Look out for: Gloves that aren't so thick that they restrict your ability to feel your brakes or gear levers. Breathability.
7. Shoe covers
Like fingers, toes need to be protected from the cold and wet in winter. Most cycling shoes provide little protection from the weather, and shoes for clipless pedals will usually be exposed to water ingress from below. A pair of merino socks (or two) go some way to keeping the chill from your feet, but the best preventative is a good pair of winter shoe covers. These can be neoprene or Goretex (or similar) and slip over your shoes like a large pair of socks, providing weather protection and an insulating layer.
Look out for: A good tight fit, good-quality closures (cheap zips break), hardwearing fabric on the bottom to prevent them wearing through too quickly.
8. Arm-, knee- and leg-warmers
Arm-, knee- and leg-warmers are some of the most invaluable garments in a cyclist's wardrobe. They are a cheap and easy way to keep using standard cycling shorts and jerseys well into the winter seasons. They can range from a single lycra layer to windproof, waterproof and thermal options, and can be removed and shoved into a jersey pocket or (in the case of arm-warmers) rolled down if the weather becomes warmer.
Look out for: Good grips to prevent them falling down. Elastic that won't dig in.
Everyone should wear a cycling helmet year round, but in winter months it's worth adding a thin thermal layer underneath to keep off the chill. From built-for-purpose liners, thin thermal beanies or simply a buff worn as a hat (though you might need another for your neck), some kind of layer is vital for keeping off the chill on those cold winter mornings.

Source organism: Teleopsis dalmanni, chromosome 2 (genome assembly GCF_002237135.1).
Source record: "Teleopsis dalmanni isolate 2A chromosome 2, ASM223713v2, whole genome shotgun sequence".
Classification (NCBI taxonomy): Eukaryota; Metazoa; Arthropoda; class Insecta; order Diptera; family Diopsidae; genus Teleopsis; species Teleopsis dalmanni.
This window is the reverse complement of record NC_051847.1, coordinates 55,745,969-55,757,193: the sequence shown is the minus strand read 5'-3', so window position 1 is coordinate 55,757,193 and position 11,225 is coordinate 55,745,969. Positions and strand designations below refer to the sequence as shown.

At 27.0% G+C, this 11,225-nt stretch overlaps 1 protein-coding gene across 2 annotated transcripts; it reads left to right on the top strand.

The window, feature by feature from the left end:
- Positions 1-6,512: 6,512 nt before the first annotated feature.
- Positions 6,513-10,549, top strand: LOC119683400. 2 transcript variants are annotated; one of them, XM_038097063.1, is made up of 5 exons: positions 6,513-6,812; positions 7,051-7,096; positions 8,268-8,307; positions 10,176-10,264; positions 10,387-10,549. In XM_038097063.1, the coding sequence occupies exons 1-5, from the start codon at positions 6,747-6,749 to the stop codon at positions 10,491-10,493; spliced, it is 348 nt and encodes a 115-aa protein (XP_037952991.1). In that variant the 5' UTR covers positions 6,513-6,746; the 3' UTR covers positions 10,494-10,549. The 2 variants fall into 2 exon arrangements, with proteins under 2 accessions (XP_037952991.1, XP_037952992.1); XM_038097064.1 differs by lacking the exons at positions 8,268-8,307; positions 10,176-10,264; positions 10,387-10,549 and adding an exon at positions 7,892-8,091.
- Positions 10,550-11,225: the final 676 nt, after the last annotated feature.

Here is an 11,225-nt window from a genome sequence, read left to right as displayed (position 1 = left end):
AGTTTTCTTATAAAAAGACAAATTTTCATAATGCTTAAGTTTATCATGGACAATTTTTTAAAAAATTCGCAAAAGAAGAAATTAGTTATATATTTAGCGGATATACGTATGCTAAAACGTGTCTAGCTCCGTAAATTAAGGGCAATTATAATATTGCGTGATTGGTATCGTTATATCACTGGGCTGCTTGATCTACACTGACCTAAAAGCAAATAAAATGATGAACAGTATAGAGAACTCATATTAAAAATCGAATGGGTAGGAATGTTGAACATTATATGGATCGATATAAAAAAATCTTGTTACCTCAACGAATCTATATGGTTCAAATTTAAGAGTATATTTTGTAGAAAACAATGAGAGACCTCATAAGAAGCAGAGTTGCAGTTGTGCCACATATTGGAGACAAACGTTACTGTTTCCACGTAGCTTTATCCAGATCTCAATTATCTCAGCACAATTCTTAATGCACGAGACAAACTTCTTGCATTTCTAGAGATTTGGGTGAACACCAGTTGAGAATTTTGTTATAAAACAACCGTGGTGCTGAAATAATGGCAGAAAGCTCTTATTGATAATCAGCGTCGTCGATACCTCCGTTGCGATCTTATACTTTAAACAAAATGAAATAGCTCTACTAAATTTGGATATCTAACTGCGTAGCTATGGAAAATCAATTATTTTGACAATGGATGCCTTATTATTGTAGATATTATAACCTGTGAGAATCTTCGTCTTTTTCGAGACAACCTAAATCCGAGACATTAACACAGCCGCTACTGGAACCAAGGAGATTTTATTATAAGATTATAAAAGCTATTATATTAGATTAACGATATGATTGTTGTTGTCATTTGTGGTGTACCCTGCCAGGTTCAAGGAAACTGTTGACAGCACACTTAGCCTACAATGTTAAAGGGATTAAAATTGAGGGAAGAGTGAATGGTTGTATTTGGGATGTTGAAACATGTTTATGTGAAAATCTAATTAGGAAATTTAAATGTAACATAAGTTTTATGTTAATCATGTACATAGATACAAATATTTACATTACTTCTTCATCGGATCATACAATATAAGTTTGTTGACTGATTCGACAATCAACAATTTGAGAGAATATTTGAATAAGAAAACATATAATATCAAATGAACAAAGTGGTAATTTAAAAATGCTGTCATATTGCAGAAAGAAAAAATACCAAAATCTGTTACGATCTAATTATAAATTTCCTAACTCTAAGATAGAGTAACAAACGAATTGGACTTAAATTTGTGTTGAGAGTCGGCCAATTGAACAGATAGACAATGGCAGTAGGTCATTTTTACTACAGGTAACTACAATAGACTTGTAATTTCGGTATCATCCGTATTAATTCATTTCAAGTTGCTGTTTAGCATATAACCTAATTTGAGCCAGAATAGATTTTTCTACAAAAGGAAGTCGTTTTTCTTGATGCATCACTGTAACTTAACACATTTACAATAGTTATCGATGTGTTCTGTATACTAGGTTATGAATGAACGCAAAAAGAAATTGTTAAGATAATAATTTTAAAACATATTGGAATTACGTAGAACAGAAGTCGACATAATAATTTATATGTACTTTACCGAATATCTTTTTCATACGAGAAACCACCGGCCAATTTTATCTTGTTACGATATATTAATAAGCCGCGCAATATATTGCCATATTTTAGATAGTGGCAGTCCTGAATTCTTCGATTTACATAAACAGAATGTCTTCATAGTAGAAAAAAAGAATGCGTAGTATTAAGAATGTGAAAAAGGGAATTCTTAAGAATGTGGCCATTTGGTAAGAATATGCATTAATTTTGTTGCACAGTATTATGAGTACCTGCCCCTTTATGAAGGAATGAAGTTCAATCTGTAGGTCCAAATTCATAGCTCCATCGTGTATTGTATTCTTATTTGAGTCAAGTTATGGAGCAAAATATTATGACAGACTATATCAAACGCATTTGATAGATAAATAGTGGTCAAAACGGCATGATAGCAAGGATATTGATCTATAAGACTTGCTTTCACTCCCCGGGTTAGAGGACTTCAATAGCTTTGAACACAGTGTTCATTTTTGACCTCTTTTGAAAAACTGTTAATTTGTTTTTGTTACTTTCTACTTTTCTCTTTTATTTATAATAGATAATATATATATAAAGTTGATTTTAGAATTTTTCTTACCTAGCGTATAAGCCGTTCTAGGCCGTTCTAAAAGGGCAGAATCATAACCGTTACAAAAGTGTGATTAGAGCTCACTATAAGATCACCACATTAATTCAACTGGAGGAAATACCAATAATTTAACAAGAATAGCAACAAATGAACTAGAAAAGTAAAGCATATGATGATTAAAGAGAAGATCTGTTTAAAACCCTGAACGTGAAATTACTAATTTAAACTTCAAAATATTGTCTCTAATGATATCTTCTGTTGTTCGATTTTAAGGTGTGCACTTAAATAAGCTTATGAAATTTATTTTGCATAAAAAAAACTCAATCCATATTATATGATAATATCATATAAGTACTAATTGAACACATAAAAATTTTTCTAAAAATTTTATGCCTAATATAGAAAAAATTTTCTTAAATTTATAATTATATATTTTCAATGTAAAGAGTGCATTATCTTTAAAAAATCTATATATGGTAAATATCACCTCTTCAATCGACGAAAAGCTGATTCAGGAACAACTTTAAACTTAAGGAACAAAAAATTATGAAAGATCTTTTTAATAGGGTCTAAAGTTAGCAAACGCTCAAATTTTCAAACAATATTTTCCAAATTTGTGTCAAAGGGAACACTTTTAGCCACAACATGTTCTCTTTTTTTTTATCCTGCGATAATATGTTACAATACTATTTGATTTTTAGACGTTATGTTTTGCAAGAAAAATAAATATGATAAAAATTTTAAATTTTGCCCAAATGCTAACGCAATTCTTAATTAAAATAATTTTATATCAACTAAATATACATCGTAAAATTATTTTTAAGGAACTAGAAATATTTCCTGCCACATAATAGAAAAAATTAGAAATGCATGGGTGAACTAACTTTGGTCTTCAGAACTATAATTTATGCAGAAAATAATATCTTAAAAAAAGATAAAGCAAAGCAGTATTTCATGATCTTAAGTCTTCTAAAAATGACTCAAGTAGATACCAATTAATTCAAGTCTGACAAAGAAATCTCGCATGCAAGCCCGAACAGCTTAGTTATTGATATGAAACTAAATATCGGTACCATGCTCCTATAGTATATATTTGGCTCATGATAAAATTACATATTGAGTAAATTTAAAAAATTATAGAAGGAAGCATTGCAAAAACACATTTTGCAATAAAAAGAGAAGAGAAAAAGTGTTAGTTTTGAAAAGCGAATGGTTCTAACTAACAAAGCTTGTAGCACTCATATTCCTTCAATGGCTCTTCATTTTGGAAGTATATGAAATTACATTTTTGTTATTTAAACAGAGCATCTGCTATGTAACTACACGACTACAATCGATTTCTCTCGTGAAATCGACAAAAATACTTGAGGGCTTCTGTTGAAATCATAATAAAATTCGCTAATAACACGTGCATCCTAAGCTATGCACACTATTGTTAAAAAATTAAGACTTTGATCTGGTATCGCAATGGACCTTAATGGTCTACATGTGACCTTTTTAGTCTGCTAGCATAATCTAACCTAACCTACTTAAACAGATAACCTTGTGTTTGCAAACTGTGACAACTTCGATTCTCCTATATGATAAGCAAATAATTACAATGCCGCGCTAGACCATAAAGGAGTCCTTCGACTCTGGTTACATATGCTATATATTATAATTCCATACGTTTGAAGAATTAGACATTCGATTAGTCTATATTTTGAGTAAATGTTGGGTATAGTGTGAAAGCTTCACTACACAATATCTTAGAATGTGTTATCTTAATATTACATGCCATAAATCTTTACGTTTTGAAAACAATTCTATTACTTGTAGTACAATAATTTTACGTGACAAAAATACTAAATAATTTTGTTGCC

Great brands: Buff
While not strictly clothing, mudguards have such an impact on winter comfort they earn a mention here. Clip-on mudguards can be attached to your bike in a couple of minutes and are stable enough to stay in place over the bumpiest of Surrey winter roads, keeping your backside and shins relatively dry and mud-free (the café will thank you!). Of course if you want to keep your face free of grit and spray, you'll either have to ride permanently on the front of the group or persuade all your riding mates to buy mudguards too!
Look out for: Long profile mudguards - short ones aren't worth the money. And don't fall for the ones that claim to clean your rims as they'll just squeak.
Great brands: SKS